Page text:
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Heart Challenge Adds Strength

Allie Gasiorowski

First-year MSW student Allie Gasiorowski has never been one to shy away from a challenge. As she puts it, “It’s how you deal with those challenges that define you, not the challenges themselves.”

Gasiorowski knows all about dealing with a challenge. Born with Shone’s Complex, a rare congenital heart disease, she has undergone four open-heart surgeries since birth. The last one—for mitral valve replacement—was performed at U-M’s C.S. Mott Children’s Hospital when she was 12 years old. Incredibly, just one year later, she traveled all the way to central Minnesota to attend a week-long residential summer camp.

Camp Odayin, which takes its name from the Ojibwa word meaning “heart,” specializes in outdoor adventure and activities for kids aged 8–17 years of age who struggle with heart disease. Because activities are structured to accommodate varying levels of physical ability, every camper can participate in some way—or choose not to participate—without feeling pressure to keep up.

I want to give back by showing others that they have all these opportunities, too. For young people in particular, it’s so important to know that they have a future.

“It’s a place where everyone has been through many of the same things that you have, so you don’t have to feel ‘different,’ ” she said. “You can focus on making friends and having fun.”

Gasiorowski returned to Odayin every summer for the next five years and in 2009 took the leap from camper to counselor-in-training. She now spends part of every summer working as a counselor and, because of her experiences at Odayin, has set her sights on opening her own specialized heart camp some day. 

“Several of my directors at Odayin have their masters’ in social work,” said Gasioroski. “I realized that pursuing my own MSW would be most beneficial to me in reaching my professional goals.”

In addition to opening her own heart camp, Gasiorowski’s professional goals include working in a hospital setting where she can interact with patients on an individual basis. She cites her own experiences as a young patient at Mott/UMHS as a primary reason for choosing Health and Interpersonal Practice.

“I’ve been given so much in life as a result of my own condition,” she said. “The doctors and hospital staff saved my life and gave me the opportunity to live my life to the fullest. I want to give back by showing others that they have all these opportunities too. For young people in particular, it’s so important to know that they have a future.”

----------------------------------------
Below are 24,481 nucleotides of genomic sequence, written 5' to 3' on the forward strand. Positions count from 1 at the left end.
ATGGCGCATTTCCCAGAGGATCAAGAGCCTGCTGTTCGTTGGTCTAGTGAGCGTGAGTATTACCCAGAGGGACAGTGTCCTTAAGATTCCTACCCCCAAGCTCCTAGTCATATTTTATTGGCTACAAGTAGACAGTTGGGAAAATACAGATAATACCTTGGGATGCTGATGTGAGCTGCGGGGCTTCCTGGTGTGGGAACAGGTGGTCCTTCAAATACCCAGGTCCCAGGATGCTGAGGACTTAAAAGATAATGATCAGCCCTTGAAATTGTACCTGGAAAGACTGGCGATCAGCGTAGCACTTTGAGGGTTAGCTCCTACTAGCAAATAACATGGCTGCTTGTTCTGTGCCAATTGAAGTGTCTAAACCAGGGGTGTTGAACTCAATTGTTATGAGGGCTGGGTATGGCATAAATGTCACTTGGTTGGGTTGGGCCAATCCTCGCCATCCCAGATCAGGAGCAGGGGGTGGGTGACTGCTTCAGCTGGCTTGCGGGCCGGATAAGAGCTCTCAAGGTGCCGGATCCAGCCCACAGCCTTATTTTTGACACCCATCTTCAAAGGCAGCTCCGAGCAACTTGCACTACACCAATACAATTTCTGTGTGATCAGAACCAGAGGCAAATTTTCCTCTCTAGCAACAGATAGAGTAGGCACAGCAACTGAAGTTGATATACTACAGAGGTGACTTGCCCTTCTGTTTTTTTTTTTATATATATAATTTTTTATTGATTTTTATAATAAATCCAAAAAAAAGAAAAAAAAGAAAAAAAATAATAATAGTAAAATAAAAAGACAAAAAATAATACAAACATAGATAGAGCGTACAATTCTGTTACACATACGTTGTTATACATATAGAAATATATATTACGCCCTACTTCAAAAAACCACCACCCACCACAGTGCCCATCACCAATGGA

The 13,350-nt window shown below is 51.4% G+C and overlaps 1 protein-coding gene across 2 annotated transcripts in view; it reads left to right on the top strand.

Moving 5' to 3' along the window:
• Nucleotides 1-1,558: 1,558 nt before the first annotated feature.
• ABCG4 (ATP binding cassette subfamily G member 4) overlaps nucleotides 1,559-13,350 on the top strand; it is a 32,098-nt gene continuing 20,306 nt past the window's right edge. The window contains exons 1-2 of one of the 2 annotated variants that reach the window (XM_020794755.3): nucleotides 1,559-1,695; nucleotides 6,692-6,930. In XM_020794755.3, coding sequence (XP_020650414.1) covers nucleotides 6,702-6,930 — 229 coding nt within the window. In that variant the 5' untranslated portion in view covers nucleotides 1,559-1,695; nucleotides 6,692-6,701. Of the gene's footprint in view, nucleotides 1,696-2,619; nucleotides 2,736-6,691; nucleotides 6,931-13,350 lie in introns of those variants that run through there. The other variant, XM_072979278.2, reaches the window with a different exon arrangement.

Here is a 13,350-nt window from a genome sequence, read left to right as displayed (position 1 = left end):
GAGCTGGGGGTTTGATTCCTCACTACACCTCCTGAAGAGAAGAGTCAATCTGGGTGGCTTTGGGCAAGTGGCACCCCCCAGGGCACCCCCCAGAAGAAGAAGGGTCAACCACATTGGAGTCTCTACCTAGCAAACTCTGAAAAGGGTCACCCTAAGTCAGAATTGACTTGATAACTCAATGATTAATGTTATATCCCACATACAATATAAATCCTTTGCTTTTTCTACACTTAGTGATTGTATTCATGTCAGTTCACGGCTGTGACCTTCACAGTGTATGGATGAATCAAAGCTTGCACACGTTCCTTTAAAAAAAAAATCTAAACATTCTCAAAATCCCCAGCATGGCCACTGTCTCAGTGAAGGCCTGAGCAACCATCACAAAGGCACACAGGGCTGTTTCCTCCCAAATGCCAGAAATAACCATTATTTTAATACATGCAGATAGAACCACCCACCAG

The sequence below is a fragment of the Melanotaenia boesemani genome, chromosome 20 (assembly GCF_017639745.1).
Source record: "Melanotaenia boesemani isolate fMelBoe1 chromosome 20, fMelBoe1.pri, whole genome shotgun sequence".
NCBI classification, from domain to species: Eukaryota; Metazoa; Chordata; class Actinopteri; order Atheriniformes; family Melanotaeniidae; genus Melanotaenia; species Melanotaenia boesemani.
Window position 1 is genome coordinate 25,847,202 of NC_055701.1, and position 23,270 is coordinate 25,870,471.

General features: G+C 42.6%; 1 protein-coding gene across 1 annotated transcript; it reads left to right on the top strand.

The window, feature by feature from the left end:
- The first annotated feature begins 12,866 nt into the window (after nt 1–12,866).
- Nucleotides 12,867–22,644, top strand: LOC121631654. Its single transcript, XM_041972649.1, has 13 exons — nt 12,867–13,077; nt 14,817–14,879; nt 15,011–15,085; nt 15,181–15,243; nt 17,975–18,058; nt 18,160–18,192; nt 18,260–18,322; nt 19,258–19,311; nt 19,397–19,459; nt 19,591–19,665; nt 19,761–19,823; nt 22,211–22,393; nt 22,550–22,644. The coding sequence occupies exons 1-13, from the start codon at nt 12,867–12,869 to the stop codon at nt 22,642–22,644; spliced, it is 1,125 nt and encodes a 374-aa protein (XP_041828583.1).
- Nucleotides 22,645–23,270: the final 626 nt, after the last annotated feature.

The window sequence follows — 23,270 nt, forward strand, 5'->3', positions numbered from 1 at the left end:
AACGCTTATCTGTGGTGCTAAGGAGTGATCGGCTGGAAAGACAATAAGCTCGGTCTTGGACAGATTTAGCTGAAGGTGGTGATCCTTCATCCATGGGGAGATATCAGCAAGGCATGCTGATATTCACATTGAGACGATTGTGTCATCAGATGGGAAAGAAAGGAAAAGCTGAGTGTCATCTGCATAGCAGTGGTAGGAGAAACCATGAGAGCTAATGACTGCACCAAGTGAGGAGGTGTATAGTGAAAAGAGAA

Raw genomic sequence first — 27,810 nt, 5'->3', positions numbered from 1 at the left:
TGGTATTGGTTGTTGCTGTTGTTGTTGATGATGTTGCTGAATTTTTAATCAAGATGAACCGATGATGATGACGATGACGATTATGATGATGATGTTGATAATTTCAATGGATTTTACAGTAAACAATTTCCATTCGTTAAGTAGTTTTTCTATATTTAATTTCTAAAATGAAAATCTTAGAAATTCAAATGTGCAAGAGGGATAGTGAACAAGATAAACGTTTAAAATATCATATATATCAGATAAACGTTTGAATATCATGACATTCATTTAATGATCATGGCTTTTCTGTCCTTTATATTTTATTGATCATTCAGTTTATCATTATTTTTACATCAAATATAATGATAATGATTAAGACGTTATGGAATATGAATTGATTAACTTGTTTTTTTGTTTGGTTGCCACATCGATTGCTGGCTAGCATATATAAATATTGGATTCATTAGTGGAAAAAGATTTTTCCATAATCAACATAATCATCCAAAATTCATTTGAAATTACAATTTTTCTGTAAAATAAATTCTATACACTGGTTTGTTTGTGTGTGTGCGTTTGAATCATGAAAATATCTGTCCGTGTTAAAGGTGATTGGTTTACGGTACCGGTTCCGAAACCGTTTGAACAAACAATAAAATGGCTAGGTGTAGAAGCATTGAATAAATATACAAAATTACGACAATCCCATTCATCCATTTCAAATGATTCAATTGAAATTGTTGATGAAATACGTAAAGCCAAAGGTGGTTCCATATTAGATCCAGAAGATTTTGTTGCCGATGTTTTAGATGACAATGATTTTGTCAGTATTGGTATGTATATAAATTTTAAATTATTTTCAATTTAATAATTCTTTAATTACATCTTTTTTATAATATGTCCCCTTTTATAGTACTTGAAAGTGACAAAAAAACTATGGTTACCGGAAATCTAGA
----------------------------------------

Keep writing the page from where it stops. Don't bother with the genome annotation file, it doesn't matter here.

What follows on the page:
Gasiorowski appreciates the diversity in course offerings in the SSW/MSW program, as well as the flexibility she’s encountered within the department when it comes to exemptions and electives. This semester she’s taking an elective called “Death, Grief and Loss,” taught by Sallie Foley.

“If you work in a hospital, you will inevitably work with patients who experience loss,” she said. “And there are many different types of loss. Obviously, death is one. Being diagnosed with a life-threatening disease is a loss too, and so is having a debilitating, chronic or progressive disease. You have to know how to help patients and families deal with these types of losses.

“This class is fantastic and I recommend it to everyone in the MSW program, whether or not they want to work in a hospital setting.”

Gasiorowski cites the class, and Foley, as two examples of why she chose U-M for her postgraduate work. 

“I like the opportunities here, the hospital placement choices and the health concentration. I researched quite a few programs at other schools and found that only U-M allowed me to tailor my program to my interests and needs. Everything else I was seeing was more broad. U-M offered me everything I wanted.” 

Gasiorowski will graduate in December 2014. 

Written by Anne Farris

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